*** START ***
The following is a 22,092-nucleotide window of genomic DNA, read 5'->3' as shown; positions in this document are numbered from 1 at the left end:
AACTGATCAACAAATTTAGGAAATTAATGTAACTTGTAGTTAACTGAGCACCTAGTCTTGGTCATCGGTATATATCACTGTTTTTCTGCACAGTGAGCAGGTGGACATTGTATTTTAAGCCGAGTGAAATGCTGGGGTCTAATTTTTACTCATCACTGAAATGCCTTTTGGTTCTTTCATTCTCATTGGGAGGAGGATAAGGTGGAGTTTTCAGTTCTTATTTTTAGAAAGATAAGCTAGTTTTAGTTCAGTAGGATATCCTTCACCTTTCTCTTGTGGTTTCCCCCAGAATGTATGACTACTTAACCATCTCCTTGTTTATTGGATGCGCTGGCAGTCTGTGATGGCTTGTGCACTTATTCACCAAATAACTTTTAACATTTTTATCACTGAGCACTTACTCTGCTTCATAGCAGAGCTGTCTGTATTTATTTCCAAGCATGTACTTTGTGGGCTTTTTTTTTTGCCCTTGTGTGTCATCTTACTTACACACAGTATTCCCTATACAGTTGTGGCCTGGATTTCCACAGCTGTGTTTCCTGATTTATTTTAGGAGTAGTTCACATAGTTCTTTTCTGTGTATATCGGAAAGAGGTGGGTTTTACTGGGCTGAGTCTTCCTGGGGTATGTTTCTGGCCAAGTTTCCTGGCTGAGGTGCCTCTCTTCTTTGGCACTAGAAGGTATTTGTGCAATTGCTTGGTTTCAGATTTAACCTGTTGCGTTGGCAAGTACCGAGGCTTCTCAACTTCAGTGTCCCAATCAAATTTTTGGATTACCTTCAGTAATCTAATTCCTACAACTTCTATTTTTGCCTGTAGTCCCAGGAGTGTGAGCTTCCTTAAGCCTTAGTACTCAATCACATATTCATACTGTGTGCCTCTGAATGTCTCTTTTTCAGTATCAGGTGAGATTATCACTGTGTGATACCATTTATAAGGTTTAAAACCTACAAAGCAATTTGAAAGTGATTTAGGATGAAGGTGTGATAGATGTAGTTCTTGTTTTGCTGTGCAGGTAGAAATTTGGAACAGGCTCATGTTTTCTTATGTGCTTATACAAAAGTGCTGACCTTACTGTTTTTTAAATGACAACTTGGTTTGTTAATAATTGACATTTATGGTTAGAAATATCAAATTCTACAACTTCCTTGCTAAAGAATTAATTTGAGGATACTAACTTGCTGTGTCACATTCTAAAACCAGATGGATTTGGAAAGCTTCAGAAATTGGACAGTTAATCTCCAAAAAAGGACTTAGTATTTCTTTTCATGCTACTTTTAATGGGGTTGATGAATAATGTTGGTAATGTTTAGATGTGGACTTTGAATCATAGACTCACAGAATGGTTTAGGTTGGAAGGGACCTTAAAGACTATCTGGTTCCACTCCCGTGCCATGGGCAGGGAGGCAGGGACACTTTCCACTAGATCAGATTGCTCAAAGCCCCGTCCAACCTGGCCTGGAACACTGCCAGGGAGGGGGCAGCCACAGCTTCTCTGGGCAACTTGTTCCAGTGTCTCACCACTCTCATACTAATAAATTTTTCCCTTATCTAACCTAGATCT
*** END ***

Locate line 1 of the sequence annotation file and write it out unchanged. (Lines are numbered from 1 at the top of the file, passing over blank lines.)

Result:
The following is a 22,092-nucleotide window of genomic DNA, read 5'->3' as shown; positions in this document are numbered from 1 at the left end: